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Re: HEADERS, FOR whom - any ID?

From: Jon Barnett <jonbarnett@gmail.com>
Date: Mon, 6 Aug 2007 14:59:08 -0500
Message-ID: <bde87dd20708061259k1e902978v1ea8c1cb2c4e2983@mail.gmail.com>
To: public-html@w3.org

On 8/6/07, Jason White <jason@jasonjgw.net> wrote:
> On Sun, Aug 05, 2007 at 08:32:46PM -0400, Debi Orton wrote:
> >
> > I'd like to see a different tactic in this debate.  Can someone explain
> > what the downside to including them is?
> If I am right, then it would be best to acknowledge, as a consensus position,
> that there should be no change in this respect, and leave the discussion
> there.
> If there is further discussion needed surrounding @scope and @headers in
> <table>, this should be taken up in a separate thread.

The premise in the original post was that the same logic that applies
to table/@headers also applies to label/@for, so therefore, if there's
a consensus about label/@for, why doesn't that obviously apply to
table/@headers?  I can offer a couple reasons for this.

label/@for has use cases that aren't covered by the alternate syntax -
putting <input> inside <label>.  For example, there are obvious use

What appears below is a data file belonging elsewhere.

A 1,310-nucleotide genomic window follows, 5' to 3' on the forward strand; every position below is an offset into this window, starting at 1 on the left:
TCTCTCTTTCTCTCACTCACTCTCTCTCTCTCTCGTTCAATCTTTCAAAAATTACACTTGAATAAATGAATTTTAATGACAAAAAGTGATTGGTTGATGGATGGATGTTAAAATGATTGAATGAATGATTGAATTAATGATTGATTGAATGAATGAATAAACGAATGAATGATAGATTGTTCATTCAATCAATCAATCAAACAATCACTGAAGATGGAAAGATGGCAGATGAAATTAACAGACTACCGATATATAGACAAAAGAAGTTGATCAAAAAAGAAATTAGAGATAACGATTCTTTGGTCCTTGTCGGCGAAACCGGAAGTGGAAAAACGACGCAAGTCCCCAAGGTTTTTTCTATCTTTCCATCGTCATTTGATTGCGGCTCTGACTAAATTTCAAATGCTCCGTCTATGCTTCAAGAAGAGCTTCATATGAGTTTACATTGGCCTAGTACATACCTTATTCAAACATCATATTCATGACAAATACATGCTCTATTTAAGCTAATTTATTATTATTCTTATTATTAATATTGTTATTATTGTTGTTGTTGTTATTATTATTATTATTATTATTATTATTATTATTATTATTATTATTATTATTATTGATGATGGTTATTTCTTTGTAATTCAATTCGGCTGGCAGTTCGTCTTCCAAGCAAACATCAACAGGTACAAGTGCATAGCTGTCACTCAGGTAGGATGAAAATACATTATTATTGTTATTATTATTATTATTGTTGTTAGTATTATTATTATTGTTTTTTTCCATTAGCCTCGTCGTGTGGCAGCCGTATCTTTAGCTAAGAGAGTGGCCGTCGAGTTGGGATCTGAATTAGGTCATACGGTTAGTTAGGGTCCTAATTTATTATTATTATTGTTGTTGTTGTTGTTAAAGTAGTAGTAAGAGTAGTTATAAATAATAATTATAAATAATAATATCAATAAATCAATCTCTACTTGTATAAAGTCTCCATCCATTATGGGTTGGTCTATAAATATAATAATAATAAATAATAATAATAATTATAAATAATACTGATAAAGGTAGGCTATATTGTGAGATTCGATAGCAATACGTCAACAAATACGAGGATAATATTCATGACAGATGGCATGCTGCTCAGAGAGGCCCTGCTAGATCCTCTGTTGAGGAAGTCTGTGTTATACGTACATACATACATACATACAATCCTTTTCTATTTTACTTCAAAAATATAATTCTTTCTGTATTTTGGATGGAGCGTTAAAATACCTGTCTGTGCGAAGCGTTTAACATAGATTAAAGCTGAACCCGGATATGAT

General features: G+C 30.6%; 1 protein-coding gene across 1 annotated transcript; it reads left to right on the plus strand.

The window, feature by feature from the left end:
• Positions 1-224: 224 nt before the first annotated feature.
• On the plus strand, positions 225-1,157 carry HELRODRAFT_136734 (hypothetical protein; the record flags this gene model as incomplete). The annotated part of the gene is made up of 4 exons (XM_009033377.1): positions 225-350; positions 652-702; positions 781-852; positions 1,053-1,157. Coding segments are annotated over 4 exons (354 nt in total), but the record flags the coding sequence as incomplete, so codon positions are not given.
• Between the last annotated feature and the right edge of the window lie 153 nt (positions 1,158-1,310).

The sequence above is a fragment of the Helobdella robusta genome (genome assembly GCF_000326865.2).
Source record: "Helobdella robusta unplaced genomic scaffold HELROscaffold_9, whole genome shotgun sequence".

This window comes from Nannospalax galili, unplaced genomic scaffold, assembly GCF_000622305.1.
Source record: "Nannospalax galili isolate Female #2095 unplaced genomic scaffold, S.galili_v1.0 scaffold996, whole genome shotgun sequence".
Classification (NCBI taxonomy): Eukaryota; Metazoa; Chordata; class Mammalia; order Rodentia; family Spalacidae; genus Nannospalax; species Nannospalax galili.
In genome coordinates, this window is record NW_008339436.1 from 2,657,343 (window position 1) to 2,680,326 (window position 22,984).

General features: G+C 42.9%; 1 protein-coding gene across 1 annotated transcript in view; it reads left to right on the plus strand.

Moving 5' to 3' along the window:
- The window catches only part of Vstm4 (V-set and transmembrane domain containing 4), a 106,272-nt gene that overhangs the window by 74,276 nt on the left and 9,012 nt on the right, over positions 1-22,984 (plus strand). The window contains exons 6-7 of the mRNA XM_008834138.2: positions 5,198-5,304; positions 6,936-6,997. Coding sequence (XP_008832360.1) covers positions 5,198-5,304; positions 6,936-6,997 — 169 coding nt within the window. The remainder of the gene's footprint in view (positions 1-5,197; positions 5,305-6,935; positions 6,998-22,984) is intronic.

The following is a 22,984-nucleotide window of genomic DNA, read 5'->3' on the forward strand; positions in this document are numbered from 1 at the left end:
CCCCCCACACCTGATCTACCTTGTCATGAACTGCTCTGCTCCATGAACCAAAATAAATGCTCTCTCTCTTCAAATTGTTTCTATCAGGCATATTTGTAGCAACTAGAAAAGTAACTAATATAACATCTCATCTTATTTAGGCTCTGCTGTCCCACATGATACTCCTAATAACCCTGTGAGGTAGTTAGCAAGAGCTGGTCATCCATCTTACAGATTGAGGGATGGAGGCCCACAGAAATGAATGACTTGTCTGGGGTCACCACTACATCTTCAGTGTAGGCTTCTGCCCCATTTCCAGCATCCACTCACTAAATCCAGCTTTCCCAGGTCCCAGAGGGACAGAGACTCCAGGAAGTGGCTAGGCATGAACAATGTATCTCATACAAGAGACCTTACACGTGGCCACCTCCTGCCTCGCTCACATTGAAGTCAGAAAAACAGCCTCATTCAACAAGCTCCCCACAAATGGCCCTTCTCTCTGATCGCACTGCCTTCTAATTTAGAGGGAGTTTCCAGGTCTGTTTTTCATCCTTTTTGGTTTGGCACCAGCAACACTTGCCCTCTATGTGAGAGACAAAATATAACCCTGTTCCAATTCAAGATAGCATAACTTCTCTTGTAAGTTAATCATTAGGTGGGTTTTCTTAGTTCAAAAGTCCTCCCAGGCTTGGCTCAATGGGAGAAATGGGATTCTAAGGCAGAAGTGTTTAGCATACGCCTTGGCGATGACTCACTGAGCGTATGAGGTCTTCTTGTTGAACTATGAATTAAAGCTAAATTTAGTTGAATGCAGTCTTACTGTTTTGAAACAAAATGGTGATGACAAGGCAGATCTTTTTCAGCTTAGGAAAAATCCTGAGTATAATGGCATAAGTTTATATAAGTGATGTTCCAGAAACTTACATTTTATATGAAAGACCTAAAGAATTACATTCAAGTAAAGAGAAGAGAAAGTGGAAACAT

cases where the label is in one table cell, but the field is in
another, or the label is inside a <dt> and the field is inside a <dd>.
 In those cases, the only logical markup is to use @for.

But using @for becomes cumbersome: 99 form fields leads to 99 unique
@id attributes and 99 @for attributes.  It's cumbersome, but it's the
only option.  Someone might propose an alternative that would simplify
this if they wanted, where @for contained an XPath:
for="../following-sibling::dt/input" - that would prevent the need for
99 unique IDs on the page by instead using 99 identical @for
attributes.  I'm not specifically proposing this, but that's an
example how syntax can be markup can be simplified for authors in a
way that keeps semantics.

On the other hand, I haven't yet seen a real-world use case where
@headers is needed in favor of @scope or simple implicit markup, and
the markup is more difficult for authors: each header needs a unique
ID and each cell needs to reference one or two of those IDs.  If
there's a real-world use case where @scope just can't cut it, then it
shouldn't be an issue.

Debi Orton wrote:
> The most useful example I've found of using headers/id is for
> extremely dense tables of such size that reiteration of row and
> column headers is necessary to place the information in context.

Can you give an example of those where the semantics of @scope don't suffice?

Jon Barnett
Received on Monday, 6 August 2007 19:59:11 UTC

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